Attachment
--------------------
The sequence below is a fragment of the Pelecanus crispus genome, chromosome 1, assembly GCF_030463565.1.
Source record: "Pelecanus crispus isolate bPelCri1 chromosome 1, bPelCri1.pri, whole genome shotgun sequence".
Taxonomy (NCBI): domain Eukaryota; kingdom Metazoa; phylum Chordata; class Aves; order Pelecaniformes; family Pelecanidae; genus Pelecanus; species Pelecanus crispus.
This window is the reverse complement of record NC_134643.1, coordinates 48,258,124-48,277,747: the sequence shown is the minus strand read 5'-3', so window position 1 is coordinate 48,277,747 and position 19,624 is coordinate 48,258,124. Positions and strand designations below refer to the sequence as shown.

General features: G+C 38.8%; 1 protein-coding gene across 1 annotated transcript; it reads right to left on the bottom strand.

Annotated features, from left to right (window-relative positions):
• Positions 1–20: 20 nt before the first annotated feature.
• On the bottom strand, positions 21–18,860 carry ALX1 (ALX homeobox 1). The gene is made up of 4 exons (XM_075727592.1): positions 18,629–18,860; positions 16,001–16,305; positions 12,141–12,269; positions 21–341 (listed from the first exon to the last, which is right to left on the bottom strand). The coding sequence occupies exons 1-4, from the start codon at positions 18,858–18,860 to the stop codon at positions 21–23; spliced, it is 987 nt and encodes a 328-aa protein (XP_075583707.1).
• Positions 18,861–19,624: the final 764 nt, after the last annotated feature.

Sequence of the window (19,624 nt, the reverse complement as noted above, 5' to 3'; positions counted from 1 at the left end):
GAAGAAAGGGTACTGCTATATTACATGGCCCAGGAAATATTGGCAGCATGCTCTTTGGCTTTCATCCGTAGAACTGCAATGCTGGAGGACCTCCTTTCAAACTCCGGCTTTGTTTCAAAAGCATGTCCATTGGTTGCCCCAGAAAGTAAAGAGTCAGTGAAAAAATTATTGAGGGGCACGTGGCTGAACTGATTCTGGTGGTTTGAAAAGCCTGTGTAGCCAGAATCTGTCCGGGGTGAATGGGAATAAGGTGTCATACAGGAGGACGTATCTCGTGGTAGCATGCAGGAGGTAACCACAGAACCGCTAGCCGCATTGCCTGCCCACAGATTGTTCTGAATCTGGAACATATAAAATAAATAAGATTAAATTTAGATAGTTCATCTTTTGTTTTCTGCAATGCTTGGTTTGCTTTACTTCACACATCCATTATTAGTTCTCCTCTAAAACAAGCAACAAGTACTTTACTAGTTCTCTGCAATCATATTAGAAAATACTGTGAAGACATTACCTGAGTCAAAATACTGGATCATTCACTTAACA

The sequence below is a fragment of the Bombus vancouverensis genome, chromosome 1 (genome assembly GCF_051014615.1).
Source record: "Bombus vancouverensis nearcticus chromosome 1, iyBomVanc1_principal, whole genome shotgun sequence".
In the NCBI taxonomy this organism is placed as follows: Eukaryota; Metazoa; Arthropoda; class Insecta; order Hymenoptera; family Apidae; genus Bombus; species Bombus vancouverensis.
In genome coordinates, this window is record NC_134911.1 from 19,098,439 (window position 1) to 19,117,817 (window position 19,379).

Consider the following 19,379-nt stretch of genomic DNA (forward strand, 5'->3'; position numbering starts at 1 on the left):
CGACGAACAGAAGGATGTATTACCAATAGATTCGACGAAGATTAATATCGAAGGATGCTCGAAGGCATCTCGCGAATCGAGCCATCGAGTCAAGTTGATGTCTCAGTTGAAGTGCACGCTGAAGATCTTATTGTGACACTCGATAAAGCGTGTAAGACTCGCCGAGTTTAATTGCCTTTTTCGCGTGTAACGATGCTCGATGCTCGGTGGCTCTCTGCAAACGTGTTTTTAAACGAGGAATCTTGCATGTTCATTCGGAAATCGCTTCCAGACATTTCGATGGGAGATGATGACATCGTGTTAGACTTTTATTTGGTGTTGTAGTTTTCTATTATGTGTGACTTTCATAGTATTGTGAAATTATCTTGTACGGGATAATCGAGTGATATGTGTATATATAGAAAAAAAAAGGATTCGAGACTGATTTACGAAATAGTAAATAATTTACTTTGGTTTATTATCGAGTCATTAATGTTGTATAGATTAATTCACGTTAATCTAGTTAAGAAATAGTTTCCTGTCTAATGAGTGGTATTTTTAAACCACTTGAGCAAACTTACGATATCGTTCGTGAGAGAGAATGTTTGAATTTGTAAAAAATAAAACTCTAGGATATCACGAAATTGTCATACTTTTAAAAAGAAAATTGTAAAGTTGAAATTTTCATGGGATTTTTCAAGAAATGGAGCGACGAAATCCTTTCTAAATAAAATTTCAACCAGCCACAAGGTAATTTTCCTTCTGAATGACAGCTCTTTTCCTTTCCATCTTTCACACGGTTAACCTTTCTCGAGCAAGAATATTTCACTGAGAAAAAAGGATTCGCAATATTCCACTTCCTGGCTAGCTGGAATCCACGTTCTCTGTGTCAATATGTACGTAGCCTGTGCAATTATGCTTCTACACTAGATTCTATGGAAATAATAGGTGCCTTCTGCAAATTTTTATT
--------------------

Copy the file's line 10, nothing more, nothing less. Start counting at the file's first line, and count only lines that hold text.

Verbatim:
Sequence of the window (19,624 nt, the reverse complement as noted above, 5' to 3'; positions counted from 1 at the left end):